This week a natural disaster devastated a community. I know what that feels like. It feels absolutely horrible. This week I was going to write an entry about what The Office meant to me during my long recovery from Hurricane Rita. When I saw the devastation in Oklahoma, I reconsidered.
Then scrolling through twitter I saw a tweet from Patton Oswalt, presumably in response to someone telling him he was being insensitive:
So after seeing this I thought, “I will indeed write about The Office because in tragedy we need comedy. Otherwise, why go on?” So here I go:
My hometown was ravaged by Hurricane Rita in the fall of 2005. During the initial aftermath, my mornings and evenings were spent in phone calls to loved ones in Louisiana: locating family and friends, assessing damage to various homes, churches, schools and businesses, and creating plans of action.
Two months later those plans were being executed, only, without me. I was 3,000 miles away spending my days at my new job in Human Resources in a bustling metropolis that had all but forgotten what occurred on September 24. I was trying to understand how to be a part of this seemingly normal office/city life while the many of the people I loved were standing in FEMA food lines, shifting through the debris piles of their former homes, and having discussions with insurance companies.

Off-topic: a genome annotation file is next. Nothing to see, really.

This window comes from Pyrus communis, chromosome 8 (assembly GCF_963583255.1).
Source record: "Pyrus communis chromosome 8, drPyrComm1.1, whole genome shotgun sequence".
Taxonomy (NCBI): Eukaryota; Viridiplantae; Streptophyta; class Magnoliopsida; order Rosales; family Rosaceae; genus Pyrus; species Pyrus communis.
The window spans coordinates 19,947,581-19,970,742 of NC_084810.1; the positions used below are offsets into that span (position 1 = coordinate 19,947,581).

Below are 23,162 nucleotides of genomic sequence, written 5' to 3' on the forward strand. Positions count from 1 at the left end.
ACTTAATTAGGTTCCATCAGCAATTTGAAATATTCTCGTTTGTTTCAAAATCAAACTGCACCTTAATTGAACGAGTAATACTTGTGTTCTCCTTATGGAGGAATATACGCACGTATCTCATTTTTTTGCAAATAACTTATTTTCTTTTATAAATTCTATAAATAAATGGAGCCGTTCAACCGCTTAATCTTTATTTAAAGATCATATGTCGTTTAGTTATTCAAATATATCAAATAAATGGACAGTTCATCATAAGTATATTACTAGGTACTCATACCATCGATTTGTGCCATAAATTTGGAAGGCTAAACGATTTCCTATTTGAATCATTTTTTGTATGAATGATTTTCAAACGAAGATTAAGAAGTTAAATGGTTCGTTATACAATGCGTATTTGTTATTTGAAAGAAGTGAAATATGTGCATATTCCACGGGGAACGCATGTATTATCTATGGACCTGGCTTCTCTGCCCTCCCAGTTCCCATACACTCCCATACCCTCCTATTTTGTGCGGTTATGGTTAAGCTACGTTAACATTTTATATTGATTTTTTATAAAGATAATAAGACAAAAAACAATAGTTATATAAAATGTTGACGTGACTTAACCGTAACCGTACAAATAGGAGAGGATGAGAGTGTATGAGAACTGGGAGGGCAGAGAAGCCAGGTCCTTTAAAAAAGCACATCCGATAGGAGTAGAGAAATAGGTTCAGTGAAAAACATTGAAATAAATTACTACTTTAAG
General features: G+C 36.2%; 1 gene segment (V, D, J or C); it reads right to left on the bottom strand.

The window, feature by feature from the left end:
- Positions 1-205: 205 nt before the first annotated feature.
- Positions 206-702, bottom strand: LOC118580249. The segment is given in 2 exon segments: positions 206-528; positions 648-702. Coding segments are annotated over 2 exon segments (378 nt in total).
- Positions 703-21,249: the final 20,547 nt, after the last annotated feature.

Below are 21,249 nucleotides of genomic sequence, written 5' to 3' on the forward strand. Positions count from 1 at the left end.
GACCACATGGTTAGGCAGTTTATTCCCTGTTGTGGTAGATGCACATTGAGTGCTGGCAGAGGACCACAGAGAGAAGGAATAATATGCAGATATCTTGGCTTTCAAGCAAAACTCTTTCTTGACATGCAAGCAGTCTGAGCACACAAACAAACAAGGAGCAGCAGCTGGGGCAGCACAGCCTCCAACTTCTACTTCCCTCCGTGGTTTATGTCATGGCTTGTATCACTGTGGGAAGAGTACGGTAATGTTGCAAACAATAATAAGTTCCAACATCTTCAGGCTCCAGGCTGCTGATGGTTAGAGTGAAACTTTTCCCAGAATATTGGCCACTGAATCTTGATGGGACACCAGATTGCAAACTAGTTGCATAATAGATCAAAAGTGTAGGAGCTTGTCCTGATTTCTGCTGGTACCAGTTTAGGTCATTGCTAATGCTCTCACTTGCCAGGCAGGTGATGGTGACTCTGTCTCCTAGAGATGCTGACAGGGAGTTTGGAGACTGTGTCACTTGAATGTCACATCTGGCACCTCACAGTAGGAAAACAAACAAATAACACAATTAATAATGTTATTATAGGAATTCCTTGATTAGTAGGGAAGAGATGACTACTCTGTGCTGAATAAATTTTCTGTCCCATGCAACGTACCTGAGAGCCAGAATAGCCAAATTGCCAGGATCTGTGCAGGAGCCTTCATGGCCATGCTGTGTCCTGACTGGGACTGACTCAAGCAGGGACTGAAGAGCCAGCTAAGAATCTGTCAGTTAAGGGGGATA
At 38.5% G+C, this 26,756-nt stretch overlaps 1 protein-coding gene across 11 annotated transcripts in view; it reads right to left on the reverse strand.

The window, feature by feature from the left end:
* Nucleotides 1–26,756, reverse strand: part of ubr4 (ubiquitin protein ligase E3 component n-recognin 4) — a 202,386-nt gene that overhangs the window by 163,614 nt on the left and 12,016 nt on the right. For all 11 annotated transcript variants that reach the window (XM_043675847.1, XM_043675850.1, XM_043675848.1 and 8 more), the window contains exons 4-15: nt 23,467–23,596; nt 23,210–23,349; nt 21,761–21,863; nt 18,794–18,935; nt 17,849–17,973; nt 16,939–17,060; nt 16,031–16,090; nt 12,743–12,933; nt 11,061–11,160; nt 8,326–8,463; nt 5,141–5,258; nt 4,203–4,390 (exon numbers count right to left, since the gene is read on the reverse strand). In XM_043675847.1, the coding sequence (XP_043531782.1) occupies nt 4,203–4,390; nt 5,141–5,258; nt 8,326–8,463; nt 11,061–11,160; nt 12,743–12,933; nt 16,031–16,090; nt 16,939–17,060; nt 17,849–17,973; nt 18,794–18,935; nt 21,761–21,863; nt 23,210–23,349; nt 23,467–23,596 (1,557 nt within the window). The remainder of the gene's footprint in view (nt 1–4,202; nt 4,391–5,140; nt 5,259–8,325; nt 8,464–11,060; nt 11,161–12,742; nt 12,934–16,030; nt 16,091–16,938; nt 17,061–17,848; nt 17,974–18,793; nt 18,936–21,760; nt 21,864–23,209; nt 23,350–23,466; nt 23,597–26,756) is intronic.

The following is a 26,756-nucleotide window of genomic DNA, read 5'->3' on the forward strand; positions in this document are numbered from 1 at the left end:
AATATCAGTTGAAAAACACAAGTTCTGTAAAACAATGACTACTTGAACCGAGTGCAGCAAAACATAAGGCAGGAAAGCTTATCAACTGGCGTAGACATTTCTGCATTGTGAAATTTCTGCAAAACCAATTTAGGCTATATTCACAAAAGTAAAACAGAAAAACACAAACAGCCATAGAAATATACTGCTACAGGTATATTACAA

It was about this time that I discovered the television show The Office. Turns out, I really needed a laugh. The Office delivered. Over and over and over again.
The Office was in its second season and my friend Erin and I would call each other during commercial breaks to discuss the hilarity of the previous scene. At the end of each episode we would recount all of our favorite parts, laughing hysterically and craving longer episodes. Sometime later the network execs somehow heard our cries and delivered. Erin and I were overjoyed.
Over the last 8 years, I have had some seriously trying times. Much about my young life has been unstable and insecure, but for me, The Office has always been a place of certainty. It has had the same expertly designed set, with the same well written and well performed characters, delivering the same high caliber commentary on a reality that in many ways is shockingly similar to mine. It was always there when I needed a lighthearted respite from my reality and, for that, I am extremely grateful.